Earth Day Reading + a poem from Apocalypse Mix

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On Earth Day 1970, I was a kindergartner, sitting cross-legged on the floor of the Arrowhead Elementary auditorium where ten costumed bumble-bees hovered in a line, arms holding up poster board letters that spell out “E-N-V-I-R-O-N-M-E-N-T”: a message powerful enough to drive a crew of litterbugs off the stage. The warbly notes of “Blowin’ in the Wind” filled the house; the bees buzzed along.

I was too young to know my generation would be offered ringside seats to a series of vanishings. But the skit offered something I’d hold onto: force of words as charm and cure; incantation and invitation to action.

This month, I’ve enjoyed several books that intersect with this theme—lyric cartographies of resistance and celebration. They’ll make wonderful additions to any library:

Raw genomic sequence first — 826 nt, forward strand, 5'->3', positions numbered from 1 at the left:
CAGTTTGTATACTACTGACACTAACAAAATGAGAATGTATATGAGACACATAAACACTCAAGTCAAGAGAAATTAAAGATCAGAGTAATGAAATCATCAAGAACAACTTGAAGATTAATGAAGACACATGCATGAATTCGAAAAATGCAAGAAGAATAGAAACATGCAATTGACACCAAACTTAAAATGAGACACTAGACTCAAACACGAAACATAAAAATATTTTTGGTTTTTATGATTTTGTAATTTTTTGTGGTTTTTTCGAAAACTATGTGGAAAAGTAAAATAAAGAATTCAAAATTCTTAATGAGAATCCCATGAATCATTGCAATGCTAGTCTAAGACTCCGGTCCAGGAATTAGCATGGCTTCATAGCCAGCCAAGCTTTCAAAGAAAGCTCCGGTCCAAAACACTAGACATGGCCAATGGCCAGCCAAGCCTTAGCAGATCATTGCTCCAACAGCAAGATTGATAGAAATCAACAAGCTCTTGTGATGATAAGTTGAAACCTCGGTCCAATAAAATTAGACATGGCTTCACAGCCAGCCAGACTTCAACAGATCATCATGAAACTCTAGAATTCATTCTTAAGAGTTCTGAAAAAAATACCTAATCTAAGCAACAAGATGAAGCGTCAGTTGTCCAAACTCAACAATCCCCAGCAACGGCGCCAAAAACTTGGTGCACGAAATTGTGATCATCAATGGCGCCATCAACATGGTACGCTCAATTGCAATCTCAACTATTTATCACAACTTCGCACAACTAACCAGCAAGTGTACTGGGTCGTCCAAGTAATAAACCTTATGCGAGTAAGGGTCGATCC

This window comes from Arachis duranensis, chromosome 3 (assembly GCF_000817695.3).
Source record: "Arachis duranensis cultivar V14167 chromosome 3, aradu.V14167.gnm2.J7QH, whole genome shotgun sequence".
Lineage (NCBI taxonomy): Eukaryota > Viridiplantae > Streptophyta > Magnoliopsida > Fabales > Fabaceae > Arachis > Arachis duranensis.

Taylor Brorby, Coming Alive: Action and Civil Disobedience

Camille T. Dungy, Trophic Cascade

Anna Lena Phillips Bell, Ornament

David Wojhan, For the Scribe

And here’s a poem from the still-new Apocalypse Mix (Autumn House, 2017) sparked by early musings on the environment:

Portuguese Man o’ War

 

Full sail, a feat

of stylized rigging,

armed frigate, eating machine

whose armadas blow ashore

through warming currents,

to cooler coasts off Amagansett,

up the Atlantic as far north as the Bay of Fundy,

The Isle of Man—and I

who envisioned your technicolor

rays only in Our Amazing World’s

slick pages, centerpiece of

danger and display—how you swim

up unbidden, struck chord

like the wail of sirens, the warning

and the all-clear, the stark list

of grocery stash guaranteeing

post-atomic household survival. So you drop

that fine-spun glass pane

at the first sign of surface threat

to submerge or travel dark, lucent pools—

O blue bottle, spilled ink—

Even dead you deliver a sting.

 

 

 

 

 

 

 

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